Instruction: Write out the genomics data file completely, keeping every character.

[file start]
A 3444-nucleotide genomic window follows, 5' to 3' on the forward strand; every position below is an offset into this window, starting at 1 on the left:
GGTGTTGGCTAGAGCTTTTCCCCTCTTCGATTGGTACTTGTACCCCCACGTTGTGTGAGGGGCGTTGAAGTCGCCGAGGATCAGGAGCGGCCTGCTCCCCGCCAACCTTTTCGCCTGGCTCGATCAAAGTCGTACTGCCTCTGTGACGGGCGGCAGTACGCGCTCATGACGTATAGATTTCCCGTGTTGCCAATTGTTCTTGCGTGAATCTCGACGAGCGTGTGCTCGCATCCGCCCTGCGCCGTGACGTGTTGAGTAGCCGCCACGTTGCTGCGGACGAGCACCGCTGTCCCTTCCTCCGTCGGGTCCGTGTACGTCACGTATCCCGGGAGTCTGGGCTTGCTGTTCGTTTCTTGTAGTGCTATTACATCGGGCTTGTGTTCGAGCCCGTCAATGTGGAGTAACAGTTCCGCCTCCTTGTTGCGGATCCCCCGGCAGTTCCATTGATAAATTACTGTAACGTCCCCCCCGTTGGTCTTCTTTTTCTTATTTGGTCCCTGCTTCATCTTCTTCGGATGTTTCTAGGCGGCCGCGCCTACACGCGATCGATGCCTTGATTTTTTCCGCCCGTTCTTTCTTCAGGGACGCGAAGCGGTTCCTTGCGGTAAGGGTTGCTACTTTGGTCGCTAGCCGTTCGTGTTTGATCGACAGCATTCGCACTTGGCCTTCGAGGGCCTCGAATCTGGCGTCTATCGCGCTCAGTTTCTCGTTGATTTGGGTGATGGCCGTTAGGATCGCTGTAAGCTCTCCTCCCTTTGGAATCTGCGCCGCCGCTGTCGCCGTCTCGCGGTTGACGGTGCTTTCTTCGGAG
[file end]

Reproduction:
A 3444-nucleotide genomic window follows, 5' to 3' on the forward strand; every position below is an offset into this window, starting at 1 on the left:
GGTGTTGGCTAGAGCTTTTCCCCTCTTCGATTGGTACTTGTACCCCCACGTTGTGTGAGGGGCGTTGAAGTCGCCGAGGATCAGGAGCGGCCTGCTCCCCGCCAACCTTTTCGCCTGGCTCGATCAAAGTCGTACTGCCTCTGTGACGGGCGGCAGTACGCGCTCATGACGTATAGATTTCCCGTGTTGCCAATTGTTCTTGCGTGAATCTCGACGAGCGTGTGCTCGCATCCGCCCTGCGCCGTGACGTGTTGAGTAGCCGCCACGTTGCTGCGGACGAGCACCGCTGTCCCTTCCTCCGTCGGGTCCGTGTACGTCACGTATCCCGGGAGTCTGGGCTTGCTGTTCGTTTCTTGTAGTGCTATTACATCGGGCTTGTGTTCGAGCCCGTCAATGTGGAGTAACAGTTCCGCCTCCTTGTTGCGGATCCCCCGGCAGTTCCATTGATAAATTACTGTAACGTCCCCCCCGTTGGTCTTCTTTTTCTTATTTGGTCCCTGCTTCATCTTCTTCGGATGTTTCTAGGCGGCCGCGCCTACACGCGATCGATGCCTTGATTTTTTCCGCCCGTTCTTTCTTCAGGGACGCGAAGCGGTTCCTTGCGGTAAGGGTTGCTACTTTGGTCGCTAGCCGTTCGTGTTTGATCGACAGCATTCGCACTTGGCCTTCGAGGGCCTCGAATCTGGCGTCTATCGCGCTCAGTTTCTCGTTGATTTGGGTGATGGCCGTTAGGATCGCTGTAAGCTCTCCTCCCTTTGGAATCTGCGCCGCCGCTGTCGCCGTCTCGCGGTTGACGGTGCTTTCTTCGGAG